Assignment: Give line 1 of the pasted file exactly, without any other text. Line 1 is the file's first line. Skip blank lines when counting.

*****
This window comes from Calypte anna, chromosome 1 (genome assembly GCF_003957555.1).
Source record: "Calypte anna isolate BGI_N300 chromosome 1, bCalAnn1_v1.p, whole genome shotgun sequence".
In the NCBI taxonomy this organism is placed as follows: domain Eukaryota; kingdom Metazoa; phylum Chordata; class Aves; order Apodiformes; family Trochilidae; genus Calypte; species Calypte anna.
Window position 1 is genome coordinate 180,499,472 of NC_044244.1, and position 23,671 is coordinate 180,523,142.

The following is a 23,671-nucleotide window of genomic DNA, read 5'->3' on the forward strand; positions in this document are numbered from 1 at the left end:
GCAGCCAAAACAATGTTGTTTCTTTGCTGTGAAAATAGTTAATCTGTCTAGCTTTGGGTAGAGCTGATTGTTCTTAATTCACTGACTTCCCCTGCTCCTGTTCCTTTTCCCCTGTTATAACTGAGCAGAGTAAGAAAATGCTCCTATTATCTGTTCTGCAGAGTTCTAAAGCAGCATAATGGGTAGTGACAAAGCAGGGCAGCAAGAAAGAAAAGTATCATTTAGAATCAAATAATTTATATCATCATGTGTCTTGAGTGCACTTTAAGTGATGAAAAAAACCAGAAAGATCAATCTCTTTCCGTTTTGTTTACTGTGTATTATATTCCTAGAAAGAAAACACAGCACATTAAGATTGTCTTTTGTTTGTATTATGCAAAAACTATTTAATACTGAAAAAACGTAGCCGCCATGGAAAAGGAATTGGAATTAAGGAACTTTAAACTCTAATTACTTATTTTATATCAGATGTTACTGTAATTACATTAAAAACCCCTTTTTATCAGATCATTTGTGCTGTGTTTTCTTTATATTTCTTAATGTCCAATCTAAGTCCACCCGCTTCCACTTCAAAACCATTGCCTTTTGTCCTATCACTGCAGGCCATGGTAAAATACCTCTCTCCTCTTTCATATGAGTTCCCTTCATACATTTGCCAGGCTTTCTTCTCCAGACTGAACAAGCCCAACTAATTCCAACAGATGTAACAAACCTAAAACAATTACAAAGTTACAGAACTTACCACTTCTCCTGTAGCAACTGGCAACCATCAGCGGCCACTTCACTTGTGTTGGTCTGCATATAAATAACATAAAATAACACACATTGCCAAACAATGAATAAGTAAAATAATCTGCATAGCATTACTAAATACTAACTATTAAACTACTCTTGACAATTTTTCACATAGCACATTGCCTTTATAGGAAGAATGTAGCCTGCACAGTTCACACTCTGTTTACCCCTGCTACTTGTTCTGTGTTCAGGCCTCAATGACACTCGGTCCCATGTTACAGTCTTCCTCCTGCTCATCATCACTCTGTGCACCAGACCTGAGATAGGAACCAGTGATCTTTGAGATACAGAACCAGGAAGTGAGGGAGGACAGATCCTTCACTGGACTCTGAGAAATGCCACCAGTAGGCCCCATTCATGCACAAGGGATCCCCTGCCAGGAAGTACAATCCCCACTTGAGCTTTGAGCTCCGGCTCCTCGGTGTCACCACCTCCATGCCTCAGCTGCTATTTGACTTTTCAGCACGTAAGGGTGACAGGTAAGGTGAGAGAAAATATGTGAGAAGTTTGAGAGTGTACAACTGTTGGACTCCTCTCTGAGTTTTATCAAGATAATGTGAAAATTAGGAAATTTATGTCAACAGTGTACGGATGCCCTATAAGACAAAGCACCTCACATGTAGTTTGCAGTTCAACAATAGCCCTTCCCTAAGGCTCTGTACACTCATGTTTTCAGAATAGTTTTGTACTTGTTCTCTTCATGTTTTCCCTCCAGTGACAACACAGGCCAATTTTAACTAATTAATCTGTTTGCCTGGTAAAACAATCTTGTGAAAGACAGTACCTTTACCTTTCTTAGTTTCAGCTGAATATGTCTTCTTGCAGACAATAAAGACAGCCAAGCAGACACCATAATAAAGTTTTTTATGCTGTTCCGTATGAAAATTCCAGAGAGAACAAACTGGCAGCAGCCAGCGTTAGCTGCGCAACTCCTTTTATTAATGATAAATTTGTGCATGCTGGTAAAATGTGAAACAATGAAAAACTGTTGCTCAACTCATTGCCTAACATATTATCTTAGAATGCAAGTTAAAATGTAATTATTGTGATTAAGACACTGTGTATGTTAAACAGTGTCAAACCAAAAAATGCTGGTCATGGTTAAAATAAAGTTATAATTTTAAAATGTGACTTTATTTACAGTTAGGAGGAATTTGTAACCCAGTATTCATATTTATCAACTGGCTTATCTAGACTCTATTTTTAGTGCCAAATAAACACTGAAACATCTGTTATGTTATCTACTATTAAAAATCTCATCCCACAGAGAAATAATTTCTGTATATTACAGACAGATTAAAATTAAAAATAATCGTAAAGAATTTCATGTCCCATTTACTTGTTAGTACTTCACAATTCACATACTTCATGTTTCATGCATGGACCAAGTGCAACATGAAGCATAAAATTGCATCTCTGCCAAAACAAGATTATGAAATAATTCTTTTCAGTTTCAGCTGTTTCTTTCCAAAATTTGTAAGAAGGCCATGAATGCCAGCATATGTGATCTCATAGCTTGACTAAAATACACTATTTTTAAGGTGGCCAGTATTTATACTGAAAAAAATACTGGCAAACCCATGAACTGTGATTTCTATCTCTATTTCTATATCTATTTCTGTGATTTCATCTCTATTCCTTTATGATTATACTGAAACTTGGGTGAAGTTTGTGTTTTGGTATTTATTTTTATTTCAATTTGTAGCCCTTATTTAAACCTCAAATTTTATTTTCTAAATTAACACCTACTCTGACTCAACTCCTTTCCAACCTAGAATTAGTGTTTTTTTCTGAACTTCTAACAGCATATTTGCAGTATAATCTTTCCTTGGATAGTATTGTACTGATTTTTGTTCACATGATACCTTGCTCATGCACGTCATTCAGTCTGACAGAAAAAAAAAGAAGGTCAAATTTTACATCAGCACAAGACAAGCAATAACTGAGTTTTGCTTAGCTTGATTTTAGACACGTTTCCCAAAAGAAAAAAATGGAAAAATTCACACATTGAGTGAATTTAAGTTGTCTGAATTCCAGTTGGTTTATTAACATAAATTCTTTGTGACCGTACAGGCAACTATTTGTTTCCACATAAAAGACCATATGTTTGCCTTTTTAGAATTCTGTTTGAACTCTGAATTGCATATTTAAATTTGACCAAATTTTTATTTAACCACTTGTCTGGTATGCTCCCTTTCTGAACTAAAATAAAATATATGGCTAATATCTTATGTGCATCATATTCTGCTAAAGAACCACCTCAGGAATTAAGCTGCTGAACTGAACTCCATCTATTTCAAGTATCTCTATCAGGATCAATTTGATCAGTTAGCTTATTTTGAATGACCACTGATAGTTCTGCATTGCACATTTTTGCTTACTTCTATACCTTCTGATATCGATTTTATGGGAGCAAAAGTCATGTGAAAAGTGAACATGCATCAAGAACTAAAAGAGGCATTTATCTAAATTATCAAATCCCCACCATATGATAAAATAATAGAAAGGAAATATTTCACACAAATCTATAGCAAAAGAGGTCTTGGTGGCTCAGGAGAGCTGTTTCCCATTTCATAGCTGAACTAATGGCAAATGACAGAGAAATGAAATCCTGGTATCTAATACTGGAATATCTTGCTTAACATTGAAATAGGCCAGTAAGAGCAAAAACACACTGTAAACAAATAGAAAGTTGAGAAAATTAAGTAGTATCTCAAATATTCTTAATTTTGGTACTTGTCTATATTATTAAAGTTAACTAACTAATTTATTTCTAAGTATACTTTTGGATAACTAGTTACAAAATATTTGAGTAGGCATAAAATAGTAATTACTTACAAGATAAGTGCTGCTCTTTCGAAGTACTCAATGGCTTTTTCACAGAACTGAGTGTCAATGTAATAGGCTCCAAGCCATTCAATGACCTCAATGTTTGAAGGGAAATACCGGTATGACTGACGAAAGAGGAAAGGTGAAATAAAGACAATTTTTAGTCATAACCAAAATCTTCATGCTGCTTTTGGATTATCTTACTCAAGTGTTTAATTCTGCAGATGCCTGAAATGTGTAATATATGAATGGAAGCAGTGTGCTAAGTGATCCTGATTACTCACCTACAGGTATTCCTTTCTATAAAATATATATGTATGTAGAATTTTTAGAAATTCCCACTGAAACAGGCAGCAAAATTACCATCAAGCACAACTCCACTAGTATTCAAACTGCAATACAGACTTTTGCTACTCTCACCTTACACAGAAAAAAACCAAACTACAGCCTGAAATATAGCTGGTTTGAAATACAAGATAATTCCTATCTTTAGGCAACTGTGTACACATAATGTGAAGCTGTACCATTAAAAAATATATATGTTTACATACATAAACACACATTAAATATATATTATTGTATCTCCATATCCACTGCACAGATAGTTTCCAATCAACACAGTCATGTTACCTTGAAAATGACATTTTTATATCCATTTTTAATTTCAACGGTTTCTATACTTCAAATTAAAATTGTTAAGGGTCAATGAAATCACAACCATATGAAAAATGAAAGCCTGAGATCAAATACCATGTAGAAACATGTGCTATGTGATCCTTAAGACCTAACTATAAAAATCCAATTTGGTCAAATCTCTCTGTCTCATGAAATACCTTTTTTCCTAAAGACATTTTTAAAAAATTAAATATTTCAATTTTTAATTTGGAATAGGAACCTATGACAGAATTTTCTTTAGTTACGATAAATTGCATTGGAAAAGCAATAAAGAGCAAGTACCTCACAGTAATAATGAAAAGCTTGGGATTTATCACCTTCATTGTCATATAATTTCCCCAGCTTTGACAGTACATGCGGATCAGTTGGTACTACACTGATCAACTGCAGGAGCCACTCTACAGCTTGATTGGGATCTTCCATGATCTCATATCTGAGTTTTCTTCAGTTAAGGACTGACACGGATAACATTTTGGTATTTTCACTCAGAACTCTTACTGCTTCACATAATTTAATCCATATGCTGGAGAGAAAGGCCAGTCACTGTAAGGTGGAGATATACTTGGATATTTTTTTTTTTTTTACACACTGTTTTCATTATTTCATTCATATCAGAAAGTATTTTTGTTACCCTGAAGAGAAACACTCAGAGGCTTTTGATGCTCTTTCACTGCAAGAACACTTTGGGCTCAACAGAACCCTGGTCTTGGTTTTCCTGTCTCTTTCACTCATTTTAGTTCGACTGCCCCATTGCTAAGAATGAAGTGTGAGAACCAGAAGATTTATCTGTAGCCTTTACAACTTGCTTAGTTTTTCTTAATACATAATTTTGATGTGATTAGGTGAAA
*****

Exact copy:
This window comes from Calypte anna, chromosome 1 (genome assembly GCF_003957555.1).